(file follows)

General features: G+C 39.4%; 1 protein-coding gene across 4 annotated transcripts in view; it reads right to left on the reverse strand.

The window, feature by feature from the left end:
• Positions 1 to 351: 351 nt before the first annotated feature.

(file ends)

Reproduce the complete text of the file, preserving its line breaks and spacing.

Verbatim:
General features: G+C 39.4%; 1 protein-coding gene across 4 annotated transcripts in view; it reads right to left on the reverse strand.

The window, feature by feature from the left end:
• Positions 1 to 351: 351 nt before the first annotated feature.